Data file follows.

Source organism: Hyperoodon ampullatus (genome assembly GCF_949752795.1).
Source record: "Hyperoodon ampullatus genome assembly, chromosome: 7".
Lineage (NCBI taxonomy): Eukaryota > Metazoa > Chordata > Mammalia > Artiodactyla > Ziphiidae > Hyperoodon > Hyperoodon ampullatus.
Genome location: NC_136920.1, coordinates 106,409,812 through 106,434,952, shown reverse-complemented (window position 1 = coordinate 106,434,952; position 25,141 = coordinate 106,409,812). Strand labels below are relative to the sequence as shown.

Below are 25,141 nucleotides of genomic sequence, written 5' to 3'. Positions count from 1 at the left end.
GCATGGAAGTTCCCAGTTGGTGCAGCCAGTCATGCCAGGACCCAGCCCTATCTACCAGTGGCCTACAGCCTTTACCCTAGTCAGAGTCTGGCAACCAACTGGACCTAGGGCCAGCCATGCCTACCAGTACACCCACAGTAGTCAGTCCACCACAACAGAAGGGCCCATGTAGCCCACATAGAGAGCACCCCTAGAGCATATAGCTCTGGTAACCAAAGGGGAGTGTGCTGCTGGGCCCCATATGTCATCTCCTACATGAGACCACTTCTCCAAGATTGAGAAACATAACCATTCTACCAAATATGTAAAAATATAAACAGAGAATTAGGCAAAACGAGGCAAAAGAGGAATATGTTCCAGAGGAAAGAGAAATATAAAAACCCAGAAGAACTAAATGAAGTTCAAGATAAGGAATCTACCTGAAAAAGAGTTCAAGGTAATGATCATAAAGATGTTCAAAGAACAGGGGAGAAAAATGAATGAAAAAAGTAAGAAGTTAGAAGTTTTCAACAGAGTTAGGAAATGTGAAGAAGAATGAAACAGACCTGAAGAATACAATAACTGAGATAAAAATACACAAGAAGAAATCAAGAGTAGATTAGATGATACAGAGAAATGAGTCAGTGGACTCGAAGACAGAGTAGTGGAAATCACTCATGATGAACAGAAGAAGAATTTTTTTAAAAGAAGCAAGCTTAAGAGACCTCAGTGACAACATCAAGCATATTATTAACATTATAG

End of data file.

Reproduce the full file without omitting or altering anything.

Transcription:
Source organism: Hyperoodon ampullatus (genome assembly GCF_949752795.1).
Source record: "Hyperoodon ampullatus genome assembly, chromosome: 7".
Lineage (NCBI taxonomy): Eukaryota > Metazoa > Chordata > Mammalia > Artiodactyla > Ziphiidae > Hyperoodon > Hyperoodon ampullatus.
Genome location: NC_136920.1, coordinates 106,409,812 through 106,434,952, shown reverse-complemented (window position 1 = coordinate 106,434,952; position 25,141 = coordinate 106,409,812). Strand labels below are relative to the sequence as shown.

Below are 25,141 nucleotides of genomic sequence, written 5' to 3'. Positions count from 1 at the left end.
GCATGGAAGTTCCCAGTTGGTGCAGCCAGTCATGCCAGGACCCAGCCCTATCTACCAGTGGCCTACAGCCTTTACCCTAGTCAGAGTCTGGCAACCAACTGGACCTAGGGCCAGCCATGCCTACCAGTACACCCACAGTAGTCAGTCCACCACAACAGAAGGGCCCATGTAGCCCACATAGAGAGCACCCCTAGAGCATATAGCTCTGGTAACCAAAGGGGAGTGTGCTGCTGGGCCCCATATGTCATCTCCTACATGAGACCACTTCTCCAAGATTGAGAAACATAACCATTCTACCAAATATGTAAAAATATAAACAGAGAATTAGGCAAAACGAGGCAAAAGAGGAATATGTTCCAGAGGAAAGAGAAATATAAAAACCCAGAAGAACTAAATGAAGTTCAAGATAAGGAATCTACCTGAAAAAGAGTTCAAGGTAATGATCATAAAGATGTTCAAAGAACAGGGGAGAAAAATGAATGAAAAAAGTAAGAAGTTAGAAGTTTTCAACAGAGTTAGGAAATGTGAAGAAGAATGAAACAGACCTGAAGAATACAATAACTGAGATAAAAATACACAAGAAGAAATCAAGAGTAGATTAGATGATACAGAGAAATGAGTCAGTGGACTCGAAGACAGAGTAGTGGAAATCACTCATGATGAACAGAAGAAGAATTTTTTTAAAAGAAGCAAGCTTAAGAGACCTCAGTGACAACATCAAGCATATTATTAACATTATAG